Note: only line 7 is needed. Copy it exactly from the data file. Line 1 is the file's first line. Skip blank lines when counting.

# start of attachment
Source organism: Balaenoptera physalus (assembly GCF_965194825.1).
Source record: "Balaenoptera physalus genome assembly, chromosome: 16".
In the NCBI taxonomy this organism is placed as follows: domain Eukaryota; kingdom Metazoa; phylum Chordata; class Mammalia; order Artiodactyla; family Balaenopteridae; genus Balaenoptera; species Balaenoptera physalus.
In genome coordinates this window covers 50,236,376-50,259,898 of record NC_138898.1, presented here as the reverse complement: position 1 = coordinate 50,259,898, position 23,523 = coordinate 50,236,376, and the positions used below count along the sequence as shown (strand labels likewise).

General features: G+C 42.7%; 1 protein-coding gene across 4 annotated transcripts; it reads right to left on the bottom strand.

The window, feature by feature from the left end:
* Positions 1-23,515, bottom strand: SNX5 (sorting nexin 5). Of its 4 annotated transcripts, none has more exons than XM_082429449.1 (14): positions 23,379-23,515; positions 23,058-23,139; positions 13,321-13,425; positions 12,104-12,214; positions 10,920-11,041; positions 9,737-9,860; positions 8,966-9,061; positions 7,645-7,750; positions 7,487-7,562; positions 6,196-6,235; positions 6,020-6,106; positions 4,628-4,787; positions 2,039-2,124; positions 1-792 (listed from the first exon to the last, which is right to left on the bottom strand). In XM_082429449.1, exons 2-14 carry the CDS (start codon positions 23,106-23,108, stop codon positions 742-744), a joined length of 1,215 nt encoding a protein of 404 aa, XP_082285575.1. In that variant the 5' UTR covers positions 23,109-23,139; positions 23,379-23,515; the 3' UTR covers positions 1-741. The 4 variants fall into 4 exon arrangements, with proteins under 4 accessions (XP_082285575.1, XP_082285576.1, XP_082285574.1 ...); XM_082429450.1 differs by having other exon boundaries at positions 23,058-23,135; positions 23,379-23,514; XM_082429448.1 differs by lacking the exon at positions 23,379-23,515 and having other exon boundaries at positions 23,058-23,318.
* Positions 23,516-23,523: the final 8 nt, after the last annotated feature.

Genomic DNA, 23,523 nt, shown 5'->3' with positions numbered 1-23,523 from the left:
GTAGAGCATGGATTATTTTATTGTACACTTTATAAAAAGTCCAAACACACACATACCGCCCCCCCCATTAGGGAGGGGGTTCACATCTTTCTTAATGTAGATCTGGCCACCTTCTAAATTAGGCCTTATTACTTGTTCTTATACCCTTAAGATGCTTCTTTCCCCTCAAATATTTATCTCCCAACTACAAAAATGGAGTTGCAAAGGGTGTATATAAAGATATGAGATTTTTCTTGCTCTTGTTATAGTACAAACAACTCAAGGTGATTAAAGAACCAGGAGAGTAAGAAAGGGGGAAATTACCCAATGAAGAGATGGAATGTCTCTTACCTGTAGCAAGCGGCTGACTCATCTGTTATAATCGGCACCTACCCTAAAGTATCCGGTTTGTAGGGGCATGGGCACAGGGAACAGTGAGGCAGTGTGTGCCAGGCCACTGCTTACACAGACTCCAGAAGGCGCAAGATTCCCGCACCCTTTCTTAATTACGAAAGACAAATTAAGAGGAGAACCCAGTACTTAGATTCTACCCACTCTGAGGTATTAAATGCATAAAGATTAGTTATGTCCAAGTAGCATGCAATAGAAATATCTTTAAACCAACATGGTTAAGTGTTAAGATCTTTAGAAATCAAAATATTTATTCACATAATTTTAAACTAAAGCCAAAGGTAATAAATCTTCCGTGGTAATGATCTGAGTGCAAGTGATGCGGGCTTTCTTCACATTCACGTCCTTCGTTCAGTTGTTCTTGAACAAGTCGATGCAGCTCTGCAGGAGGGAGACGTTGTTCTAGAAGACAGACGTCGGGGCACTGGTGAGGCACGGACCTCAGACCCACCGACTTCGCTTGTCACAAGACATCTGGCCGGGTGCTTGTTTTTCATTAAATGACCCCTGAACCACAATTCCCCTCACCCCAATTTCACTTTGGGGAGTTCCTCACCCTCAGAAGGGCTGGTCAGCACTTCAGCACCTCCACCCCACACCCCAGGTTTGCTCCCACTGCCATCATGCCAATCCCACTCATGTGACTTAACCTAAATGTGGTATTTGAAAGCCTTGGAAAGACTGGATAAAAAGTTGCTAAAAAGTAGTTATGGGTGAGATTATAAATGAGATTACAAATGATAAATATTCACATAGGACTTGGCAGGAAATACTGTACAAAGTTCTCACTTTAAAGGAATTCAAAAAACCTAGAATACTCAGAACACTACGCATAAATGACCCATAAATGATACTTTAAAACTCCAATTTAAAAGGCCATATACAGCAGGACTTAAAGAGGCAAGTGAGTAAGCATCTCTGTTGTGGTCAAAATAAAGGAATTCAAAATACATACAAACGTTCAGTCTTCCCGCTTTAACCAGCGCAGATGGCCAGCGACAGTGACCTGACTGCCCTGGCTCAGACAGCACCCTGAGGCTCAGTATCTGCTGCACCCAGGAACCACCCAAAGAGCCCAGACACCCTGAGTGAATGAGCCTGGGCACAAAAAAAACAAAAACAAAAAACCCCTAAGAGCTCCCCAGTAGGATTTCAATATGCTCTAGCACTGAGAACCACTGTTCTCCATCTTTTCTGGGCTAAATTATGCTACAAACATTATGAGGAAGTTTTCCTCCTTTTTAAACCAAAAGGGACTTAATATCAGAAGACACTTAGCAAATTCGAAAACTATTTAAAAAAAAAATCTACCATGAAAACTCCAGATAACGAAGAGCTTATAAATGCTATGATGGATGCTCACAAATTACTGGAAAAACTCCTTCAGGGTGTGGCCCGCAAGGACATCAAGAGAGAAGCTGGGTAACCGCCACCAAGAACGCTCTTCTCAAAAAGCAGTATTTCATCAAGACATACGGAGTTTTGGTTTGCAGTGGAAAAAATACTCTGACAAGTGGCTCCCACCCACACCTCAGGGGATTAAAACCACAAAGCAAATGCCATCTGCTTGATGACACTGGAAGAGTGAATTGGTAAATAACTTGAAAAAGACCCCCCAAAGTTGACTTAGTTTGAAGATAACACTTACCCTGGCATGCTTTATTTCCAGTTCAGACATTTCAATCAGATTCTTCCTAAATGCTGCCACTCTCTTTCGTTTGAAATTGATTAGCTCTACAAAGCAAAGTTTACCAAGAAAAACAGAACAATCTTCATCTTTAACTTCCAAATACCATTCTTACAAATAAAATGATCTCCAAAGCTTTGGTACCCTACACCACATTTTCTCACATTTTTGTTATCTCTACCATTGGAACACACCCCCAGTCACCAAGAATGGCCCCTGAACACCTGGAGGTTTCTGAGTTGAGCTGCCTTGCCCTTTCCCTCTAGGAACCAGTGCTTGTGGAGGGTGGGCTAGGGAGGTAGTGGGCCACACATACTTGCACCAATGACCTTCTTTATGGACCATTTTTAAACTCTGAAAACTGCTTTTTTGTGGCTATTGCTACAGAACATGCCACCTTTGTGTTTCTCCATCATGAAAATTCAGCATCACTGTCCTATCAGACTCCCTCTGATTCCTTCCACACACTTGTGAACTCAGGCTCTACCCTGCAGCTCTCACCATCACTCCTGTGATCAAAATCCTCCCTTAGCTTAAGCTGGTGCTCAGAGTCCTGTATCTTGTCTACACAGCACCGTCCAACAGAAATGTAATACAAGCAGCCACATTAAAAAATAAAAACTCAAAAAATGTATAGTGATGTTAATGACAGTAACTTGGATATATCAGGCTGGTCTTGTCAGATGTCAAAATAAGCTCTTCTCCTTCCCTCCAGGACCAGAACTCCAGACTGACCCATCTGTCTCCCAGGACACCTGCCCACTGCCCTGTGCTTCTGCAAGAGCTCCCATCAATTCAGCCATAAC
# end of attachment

* Positions 1-23,515, bottom strand: SNX5 (sorting nexin 5). Of its 4 annotated transcripts, none has more exons than XM_082429449.1 (14): positions 23,379-23,515; positions 23,058-23,139; positions 13,321-13,425; positions 12,104-12,214; positions 10,920-11,041; positions 9,737-9,860; positions 8,966-9,061; positions 7,645-7,750; positions 7,487-7,562; positions 6,196-6,235; positions 6,020-6,106; positions 4,628-4,787; positions 2,039-2,124; positions 1-792 (listed from the first exon to the last, which is right to left on the bottom strand). In XM_082429449.1, exons 2-14 carry the CDS (start codon positions 23,106-23,108, stop codon positions 742-744), a joined length of 1,215 nt encoding a protein of 404 aa, XP_082285575.1. In that variant the 5' UTR covers positions 23,109-23,139; positions 23,379-23,515; the 3' UTR covers positions 1-741. The 4 variants fall into 4 exon arrangements, with proteins under 4 accessions (XP_082285575.1, XP_082285576.1, XP_082285574.1 ...); XM_082429450.1 differs by having other exon boundaries at positions 23,058-23,135; positions 23,379-23,514; XM_082429448.1 differs by lacking the exon at positions 23,379-23,515 and having other exon boundaries at positions 23,058-23,318.